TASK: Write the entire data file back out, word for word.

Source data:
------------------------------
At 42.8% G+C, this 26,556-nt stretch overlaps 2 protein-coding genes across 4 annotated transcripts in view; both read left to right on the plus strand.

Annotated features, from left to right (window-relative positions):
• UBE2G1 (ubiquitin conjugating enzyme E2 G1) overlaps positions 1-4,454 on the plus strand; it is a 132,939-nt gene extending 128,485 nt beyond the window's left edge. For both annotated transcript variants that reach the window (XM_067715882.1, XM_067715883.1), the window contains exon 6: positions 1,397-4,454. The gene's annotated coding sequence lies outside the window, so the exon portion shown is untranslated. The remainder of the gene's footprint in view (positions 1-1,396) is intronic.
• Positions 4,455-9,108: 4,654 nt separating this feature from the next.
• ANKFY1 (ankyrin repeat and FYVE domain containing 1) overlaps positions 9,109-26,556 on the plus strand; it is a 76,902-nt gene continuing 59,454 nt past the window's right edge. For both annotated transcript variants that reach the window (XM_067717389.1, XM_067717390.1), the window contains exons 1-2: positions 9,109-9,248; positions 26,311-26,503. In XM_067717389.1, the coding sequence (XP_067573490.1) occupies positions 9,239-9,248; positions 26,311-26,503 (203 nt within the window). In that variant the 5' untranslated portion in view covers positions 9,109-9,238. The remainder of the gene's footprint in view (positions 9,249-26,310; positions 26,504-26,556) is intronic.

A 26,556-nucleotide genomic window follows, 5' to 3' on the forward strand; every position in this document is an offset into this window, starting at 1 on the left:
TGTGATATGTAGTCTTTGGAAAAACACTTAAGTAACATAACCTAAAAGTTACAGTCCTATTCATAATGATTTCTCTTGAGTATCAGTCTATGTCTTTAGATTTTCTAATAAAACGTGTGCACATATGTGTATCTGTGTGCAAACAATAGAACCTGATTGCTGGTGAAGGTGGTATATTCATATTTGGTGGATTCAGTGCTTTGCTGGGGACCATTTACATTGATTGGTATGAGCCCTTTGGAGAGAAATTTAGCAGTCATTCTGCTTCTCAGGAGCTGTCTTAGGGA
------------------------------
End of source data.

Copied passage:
At 42.8% G+C, this 26,556-nt stretch overlaps 2 protein-coding genes across 4 annotated transcripts in view; both read left to right on the plus strand.

Annotated features, from left to right (window-relative positions):
• UBE2G1 (ubiquitin conjugating enzyme E2 G1) overlaps positions 1-4,454 on the plus strand; it is a 132,939-nt gene extending 128,485 nt beyond the window's left edge. For both annotated transcript variants that reach the window (XM_067715882.1, XM_067715883.1), the window contains exon 6: positions 1,397-4,454. The gene's annotated coding sequence lies outside the window, so the exon portion shown is untranslated. The remainder of the gene's footprint in view (positions 1-1,396) is intronic.
• Positions 4,455-9,108: 4,654 nt separating this feature from the next.
• ANKFY1 (ankyrin repeat and FYVE domain containing 1) overlaps positions 9,109-26,556 on the plus strand; it is a 76,902-nt gene continuing 59,454 nt past the window's right edge. For both annotated transcript variants that reach the window (XM_067717389.1, XM_067717390.1), the window contains exons 1-2: positions 9,109-9,248; positions 26,311-26,503. In XM_067717389.1, the coding sequence (XP_067573490.1) occupies positions 9,239-9,248; positions 26,311-26,503 (203 nt within the window). In that variant the 5' untranslated portion in view covers positions 9,109-9,238. The remainder of the gene's footprint in view (positions 9,249-26,310; positions 26,504-26,556) is intronic.

A 26,556-nucleotide genomic window follows, 5' to 3' on the forward strand; every position in this document is an offset into this window, starting at 1 on the left:
TGTGATATGTAGTCTTTGGAAAAACACTTAAGTAACATAACCTAAAAGTTACAGTCCTATTCATAATGATTTCTCTTGAGTATCAGTCTATGTCTTTAGATTTTCTAATAAAACGTGTGCACATATGTGTATCTGTGTGCAAACAATAGAACCTGATTGCTGGTGAAGGTGGTATATTCATATTTGGTGGATTCAGTGCTTTGCTGGGGACCATTTACATTGATTGGTATGAGCCCTTTGGAGAGAAATTTAGCAGTCATTCTGCTTCTCAGGAGCTGTCTTAGGGA